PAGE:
VOLUNTEERS have been left to pick up the pieces after a Sedgley beauty spot was hit by vandals.

The Friends of Alder Coppice now have a a repair job on their hands after fencing around the Conversation Crescent in the woods was torn down.

The Crescent was built by the Friends to provide a space for people to sit, relax and enjoy the nature in the ancient Sedgley woodland.

Fencing around the benches was hand weaved by the volunteers from the Friends to create a secure and calming place, but the Friends were disappointed to find the fence had been ripped down.

The vandalism has taken place over the last two weekends, with fears more incidents could occur now schools are closed to contain the coronavirus outbreak.

Simon Biggs, chair of the Friends of Alder Coppice, said: "It looks as though some have seen what damage had been done and decided to do some more.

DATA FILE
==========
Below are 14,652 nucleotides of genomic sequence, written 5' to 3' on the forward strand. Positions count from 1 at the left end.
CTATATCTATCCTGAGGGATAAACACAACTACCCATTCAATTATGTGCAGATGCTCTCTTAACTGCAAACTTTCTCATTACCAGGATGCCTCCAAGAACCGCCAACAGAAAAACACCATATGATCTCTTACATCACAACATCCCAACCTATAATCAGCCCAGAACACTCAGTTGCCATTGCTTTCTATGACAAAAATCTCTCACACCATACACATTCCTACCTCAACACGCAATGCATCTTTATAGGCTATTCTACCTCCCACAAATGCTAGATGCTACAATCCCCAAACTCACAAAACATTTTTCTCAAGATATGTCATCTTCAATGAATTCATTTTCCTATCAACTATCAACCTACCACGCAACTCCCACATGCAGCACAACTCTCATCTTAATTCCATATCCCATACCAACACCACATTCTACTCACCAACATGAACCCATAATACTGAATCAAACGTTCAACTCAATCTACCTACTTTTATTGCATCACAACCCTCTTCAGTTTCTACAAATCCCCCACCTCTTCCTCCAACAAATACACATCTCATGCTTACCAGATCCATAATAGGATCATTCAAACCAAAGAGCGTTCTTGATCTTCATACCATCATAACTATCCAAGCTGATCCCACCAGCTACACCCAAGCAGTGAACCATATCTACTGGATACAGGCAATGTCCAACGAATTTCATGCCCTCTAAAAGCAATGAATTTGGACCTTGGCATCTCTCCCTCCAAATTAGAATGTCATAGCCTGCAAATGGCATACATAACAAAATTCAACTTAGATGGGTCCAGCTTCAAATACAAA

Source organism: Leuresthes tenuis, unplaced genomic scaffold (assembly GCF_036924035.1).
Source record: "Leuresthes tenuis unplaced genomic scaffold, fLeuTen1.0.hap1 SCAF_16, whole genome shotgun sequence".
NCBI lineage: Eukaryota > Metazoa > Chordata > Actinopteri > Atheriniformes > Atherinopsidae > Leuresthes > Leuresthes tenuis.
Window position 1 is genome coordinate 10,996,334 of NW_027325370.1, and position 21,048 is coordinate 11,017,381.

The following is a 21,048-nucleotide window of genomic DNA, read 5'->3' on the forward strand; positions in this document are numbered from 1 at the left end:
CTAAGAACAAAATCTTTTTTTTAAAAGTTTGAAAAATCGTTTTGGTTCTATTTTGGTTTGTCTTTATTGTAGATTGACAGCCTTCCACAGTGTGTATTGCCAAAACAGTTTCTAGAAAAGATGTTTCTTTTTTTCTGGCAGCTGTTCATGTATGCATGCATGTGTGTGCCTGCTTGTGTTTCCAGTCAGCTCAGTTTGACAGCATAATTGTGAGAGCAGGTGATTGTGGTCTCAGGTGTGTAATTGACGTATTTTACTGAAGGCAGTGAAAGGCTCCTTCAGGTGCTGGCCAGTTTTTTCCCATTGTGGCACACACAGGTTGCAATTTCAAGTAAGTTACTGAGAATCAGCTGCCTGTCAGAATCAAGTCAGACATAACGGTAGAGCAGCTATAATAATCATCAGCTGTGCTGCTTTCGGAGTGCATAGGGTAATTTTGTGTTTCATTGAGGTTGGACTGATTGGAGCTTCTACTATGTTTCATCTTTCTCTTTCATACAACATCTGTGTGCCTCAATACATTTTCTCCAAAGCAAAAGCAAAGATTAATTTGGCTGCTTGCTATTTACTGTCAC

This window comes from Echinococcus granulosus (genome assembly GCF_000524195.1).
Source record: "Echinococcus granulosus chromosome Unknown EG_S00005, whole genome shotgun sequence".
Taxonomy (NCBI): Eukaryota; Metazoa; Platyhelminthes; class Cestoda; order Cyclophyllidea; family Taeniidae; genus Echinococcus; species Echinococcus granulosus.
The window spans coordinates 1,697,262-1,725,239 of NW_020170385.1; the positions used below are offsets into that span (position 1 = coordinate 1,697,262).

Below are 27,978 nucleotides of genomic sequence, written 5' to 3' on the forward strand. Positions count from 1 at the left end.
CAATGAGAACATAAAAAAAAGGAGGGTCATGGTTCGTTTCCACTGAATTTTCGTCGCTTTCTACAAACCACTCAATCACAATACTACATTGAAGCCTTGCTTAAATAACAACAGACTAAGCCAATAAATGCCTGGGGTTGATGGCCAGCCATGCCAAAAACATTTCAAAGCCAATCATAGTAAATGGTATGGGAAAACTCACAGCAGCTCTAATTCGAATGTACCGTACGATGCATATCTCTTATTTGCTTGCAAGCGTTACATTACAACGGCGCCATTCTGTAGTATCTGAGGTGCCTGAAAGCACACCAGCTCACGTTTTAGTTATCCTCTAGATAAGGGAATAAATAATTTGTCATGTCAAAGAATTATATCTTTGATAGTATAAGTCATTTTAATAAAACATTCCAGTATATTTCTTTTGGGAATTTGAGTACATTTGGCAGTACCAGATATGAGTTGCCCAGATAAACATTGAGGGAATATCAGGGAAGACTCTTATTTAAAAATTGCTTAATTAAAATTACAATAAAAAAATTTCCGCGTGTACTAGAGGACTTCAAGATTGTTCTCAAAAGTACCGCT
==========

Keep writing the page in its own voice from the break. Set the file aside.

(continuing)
"It had taken people quite a lot of time and effort and everybody was proud of it, it was the first type of thing many had done."

The ancient woodland has found a new lease of life in recent years thanks to the work of the Friends of Alder Coppice group who decided that more should be done to develop and promote the use of the 25 acres of woods.

Thanks to the hard work of the team, the wood now has nature reserve status with a host of plans lined up for the community.

They group have also recently won Community Forum funding for new boards to be put at the Crescent, but installing them is on hold due to social distancing rules.

Simon added that he hoped youngsters would heed the new government rules to stay at home to stop the spread of the virus, meaning further vandalism may be stopped.

He added: "The current situation means we are operating under extraordinary conditions and boredom may well become something which is an issue for us all. I hope it maybe an opportunity for parents and their teenage children to get to know each other a little better. I also hope children are not allowed to gather together out of sheer desperation on the part of parents, at their wits end to deal with unruly and bored children."

The Friends hope to create a section in the woods specifically for young people in the future.